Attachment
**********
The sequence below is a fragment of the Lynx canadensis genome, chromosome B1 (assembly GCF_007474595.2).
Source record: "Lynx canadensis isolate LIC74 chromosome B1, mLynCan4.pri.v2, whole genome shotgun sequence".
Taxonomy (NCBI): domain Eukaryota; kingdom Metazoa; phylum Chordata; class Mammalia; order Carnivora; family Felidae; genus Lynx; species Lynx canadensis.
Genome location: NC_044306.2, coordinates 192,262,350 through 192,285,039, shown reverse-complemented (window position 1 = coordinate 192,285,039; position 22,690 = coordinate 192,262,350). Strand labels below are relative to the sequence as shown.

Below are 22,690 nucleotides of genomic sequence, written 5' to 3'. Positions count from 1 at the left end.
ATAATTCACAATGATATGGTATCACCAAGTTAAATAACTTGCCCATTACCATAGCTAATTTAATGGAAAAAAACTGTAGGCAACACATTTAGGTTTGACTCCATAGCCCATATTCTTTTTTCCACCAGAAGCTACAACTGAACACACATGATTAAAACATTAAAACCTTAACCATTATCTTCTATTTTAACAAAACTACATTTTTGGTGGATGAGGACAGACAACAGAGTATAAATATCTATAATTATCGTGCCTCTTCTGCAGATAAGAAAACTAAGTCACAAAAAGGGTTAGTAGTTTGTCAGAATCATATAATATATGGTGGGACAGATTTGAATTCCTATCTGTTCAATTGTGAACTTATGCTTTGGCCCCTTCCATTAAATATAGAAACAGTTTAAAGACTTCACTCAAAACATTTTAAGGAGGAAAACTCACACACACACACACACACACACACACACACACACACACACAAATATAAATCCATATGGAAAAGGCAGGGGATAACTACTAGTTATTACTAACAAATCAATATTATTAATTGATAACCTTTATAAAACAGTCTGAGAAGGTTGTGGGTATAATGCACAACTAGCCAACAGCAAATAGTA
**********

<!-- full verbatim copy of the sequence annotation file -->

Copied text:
The sequence below is a fragment of the Lynx canadensis genome, chromosome B1 (assembly GCF_007474595.2).
Source record: "Lynx canadensis isolate LIC74 chromosome B1, mLynCan4.pri.v2, whole genome shotgun sequence".
Taxonomy (NCBI): domain Eukaryota; kingdom Metazoa; phylum Chordata; class Mammalia; order Carnivora; family Felidae; genus Lynx; species Lynx canadensis.
Genome location: NC_044306.2, coordinates 192,262,350 through 192,285,039, shown reverse-complemented (window position 1 = coordinate 192,285,039; position 22,690 = coordinate 192,262,350). Strand labels below are relative to the sequence as shown.

Below are 22,690 nucleotides of genomic sequence, written 5' to 3'. Positions count from 1 at the left end.
ATAATTCACAATGATATGGTATCACCAAGTTAAATAACTTGCCCATTACCATAGCTAATTTAATGGAAAAAAACTGTAGGCAACACATTTAGGTTTGACTCCATAGCCCATATTCTTTTTTCCACCAGAAGCTACAACTGAACACACATGATTAAAACATTAAAACCTTAACCATTATCTTCTATTTTAACAAAACTACATTTTTGGTGGATGAGGACAGACAACAGAGTATAAATATCTATAATTATCGTGCCTCTTCTGCAGATAAGAAAACTAAGTCACAAAAAGGGTTAGTAGTTTGTCAGAATCATATAATATATGGTGGGACAGATTTGAATTCCTATCTGTTCAATTGTGAACTTATGCTTTGGCCCCTTCCATTAAATATAGAAACAGTTTAAAGACTTCACTCAAAACATTTTAAGGAGGAAAACTCACACACACACACACACACACACACACACACACACACACACAAATATAAATCCATATGGAAAAGGCAGGGGATAACTACTAGTTATTACTAACAAATCAATATTATTAATTGATAACCTTTATAAAACAGTCTGAGAAGGTTGTGGGTATAATGCACAACTAGCCAACAGCAAATAGTA